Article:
View Full Version : "T" nuts. Longer, or shorter?
05-23-2004, 05:15 AM
.......I bought a dual toolpost cross slide for my 11" Logan. It has 3 "T" post slots. The one closest to the operator is about 4" long, going across the bed. The other 2 are on the opposite end and run parallel to the bed, and are a bit over 3" long.
Using some 1x1 inch HRS I milled full length "T"s to fit into the 3 slots. However I began to wonder of thses full length T-nuts were the best deal. I mean, if you applied 100 lbs of force to the attaching bolt and the "T" was 4" long you'd in essence have the 100 lbs of force, but spread over more area.
OTOH, with a 1" sq "T" nut and the same 100 lbs of force you'd have it concentrated. I'm thinking the longer "T" nut would be the more likely to slide.
Is this right, or am I thinking too much :-)?
05-23-2004, 05:24 AM
My guess would be that it's only the part of the tee nut within 1/2" or so either side of the stud that's in contact with the underside face of the tee slot - I think (especially with there being a hole through for the stud) that the long nuts will flex.
05-23-2004, 12:46 PM
If you really want to stop the long tee nuts sliding (even when you slacken the bolt off), why not drill & tap a couple of holes through the tee nut, either side of the bolt and put Allen grub screws in to bear down on the bottom of the tee slot? Unlikely that the tee nut will move then.
For belt & braces, you could even drill a couple of dimples in where the grub screws bear down...
05-24-2004, 01:01 AM
My training in physics has taught me that the friction between two real, nominially flat surfaces in a real world situation is almost entirely proportional to the perpendicular force that is holding them in contact and almost completely independent of the area of that contact. I'm sure that some one here will dispute this and will have some example to prove his point, but it will almost certainly not be anything like your T nut situation.
It is therefore unlikely that the length of the T nut will have any influence on the slippage.
Another thing to consider is that, as Ian said, the real world T nut will flex under the stress and only the area near the stud will actually be in contact.
If sliding is a problem, a better solution would be to add additional studs and nuts. Or one long nut could have two or more holes for multiple studs. This may sound contradictory to my statement in the first paragraph but when you consider the fact that the long nut will flex, what you actually have is two or more separate areas, each of which having it's own area and clamping force so their frictional forces will add together.
OTOH, I have seen T nuts distort and crack from the stress of tightening. I do believe a longer design of a single hole T nut would help with this problem. I always make my T nut designs somewhat longer than standard practice.
05-24-2004, 01:45 AM
I agree with Paul about using additional studs and nuts.
I'd be very careful about using additional screws which bear aganst the bottom of the T-slot. You can develop a lot of jacking force, which just might deform or crack a cast iron table.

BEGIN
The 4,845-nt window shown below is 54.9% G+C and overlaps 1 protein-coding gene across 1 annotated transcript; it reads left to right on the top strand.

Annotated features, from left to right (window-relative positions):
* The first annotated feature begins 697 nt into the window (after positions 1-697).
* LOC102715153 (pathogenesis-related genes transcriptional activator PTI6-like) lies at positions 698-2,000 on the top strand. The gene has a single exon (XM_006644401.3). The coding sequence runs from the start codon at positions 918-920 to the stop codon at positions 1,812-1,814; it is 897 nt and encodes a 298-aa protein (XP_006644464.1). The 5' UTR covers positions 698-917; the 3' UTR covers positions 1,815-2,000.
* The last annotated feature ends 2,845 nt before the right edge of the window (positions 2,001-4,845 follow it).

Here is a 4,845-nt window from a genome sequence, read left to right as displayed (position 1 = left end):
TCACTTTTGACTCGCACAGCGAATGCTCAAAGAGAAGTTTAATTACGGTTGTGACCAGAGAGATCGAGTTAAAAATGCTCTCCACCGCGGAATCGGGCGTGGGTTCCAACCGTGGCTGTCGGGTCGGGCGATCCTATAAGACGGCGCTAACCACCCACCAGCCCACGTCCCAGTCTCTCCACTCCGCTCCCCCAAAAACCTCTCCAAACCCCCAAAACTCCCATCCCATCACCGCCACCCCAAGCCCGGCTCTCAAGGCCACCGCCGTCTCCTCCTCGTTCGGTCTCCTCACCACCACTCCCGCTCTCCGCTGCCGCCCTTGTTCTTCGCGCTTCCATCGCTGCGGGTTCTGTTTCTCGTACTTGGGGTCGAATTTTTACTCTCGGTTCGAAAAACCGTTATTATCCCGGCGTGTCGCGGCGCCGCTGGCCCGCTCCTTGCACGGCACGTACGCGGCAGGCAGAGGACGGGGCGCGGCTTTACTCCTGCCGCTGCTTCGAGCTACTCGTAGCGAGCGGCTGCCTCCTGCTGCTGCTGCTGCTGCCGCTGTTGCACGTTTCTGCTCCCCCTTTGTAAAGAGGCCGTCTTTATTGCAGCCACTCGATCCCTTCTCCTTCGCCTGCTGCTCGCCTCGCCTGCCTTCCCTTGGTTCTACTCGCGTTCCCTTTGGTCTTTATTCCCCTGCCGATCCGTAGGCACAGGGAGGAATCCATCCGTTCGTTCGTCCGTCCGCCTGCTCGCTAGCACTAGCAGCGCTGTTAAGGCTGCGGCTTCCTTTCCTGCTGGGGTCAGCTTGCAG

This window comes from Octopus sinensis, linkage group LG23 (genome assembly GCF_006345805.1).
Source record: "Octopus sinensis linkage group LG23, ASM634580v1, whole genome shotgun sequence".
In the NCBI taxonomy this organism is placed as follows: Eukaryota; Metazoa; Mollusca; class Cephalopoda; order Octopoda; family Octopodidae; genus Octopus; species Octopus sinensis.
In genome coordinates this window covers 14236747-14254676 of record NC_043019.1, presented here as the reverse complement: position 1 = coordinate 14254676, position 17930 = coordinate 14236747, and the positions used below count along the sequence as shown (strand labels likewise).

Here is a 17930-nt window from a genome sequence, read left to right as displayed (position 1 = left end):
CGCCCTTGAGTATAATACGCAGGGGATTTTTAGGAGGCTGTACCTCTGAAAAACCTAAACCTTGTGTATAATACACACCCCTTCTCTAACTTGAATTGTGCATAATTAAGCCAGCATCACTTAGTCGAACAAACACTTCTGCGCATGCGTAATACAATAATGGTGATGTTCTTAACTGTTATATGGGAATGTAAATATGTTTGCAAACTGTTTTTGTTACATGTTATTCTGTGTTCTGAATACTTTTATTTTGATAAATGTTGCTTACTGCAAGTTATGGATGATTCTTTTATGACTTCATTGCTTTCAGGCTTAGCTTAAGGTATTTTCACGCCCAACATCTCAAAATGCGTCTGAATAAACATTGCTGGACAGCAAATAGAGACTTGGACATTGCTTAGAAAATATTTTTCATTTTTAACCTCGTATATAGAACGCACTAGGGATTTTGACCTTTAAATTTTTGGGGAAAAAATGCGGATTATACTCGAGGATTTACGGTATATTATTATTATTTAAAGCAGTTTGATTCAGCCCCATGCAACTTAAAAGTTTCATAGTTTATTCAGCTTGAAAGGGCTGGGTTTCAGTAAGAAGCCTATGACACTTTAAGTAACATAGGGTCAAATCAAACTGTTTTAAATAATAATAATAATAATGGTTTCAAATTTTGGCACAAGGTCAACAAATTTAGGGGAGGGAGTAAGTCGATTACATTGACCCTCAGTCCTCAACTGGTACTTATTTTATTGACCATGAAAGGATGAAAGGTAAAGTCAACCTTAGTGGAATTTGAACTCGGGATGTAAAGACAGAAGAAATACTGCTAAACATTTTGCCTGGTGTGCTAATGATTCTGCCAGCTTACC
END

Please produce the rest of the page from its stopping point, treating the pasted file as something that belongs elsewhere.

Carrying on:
05-24-2004, 09:28 AM
I agree that using jackbolts could do harm to the t-slots, by puttin too much pressure on them.
However, if you decide to go ahead with it, use some of those screws that have the plastic tips, so you will not marr the bottom of the t-slot. Frequent use of them would tend to make a lot of markings readily visible from the next buyers angle.
I still wouldn't use them.
David from jax
05-24-2004, 09:39 AM
Don't use jack screws, there is a good potential to damage the T slot by mis-directed pressure.
An adequately sized T nut will supply plenty of gripping force, as it is also pulling the toolholder down on the cross slide, and that friction is what holds things in place. Make the nut about twice as long as it is wide, and nothing will move under normal use.
05-24-2004, 02:48 PM
I understand the caution being advised about putting jack screws through a tee nut; overtightening certainly could crack a tee slot.
However, is the force that this produces on the top lips of a tee slot any different from the common setup whereby you have nothing directly above the tee nut? I'm thinking about the clamping kits with step blocks, long studs and a bar bridging the step block and the work. One pushes, the other pulls, but it looks similar to me...
05-24-2004, 03:40 PM
Ian, with the setup you describe, for a mill, the force is put on the T slot, and if improperly applied, will pull the T slot out.
It is worth noting that the better T nuts for such set ups leave the last thread undersize or uncut so the stud will not pass through and act as a jack to further damage the T slot.
T slots on milling tables are usually heavier that those on lathes to take the added abuse.
05-25-2004, 02:12 AM
Yes, you're right about the tee nuts not being tapped through - I found this with my Chaiwanese clamping set, and I thought they hadn't been properly tapped. Luckily, I read this somewhere else before trying to run taps through them all!
There's no doubt that, once tightened, a tee nut is unlikely to slide in its slot; my mention of the screws was to hold the tee nut in place when the main bolt is slackened off.
I have a few tee nuts for the mill like this, and find them a handy way of holding studs in place when setting up. It's much more controllable than screwing the stud through the tee nut, as with this method you have no idea of how much of the torque applied to the nut is being transmitted to the table.
I usually tighten the screws with the long end of an Allen key - no real force, but enough to stop the stud moving.
But it's good that you & others warn about breaking tee slots - I've never broken one, but I can imagine the sickening feeling when it happens.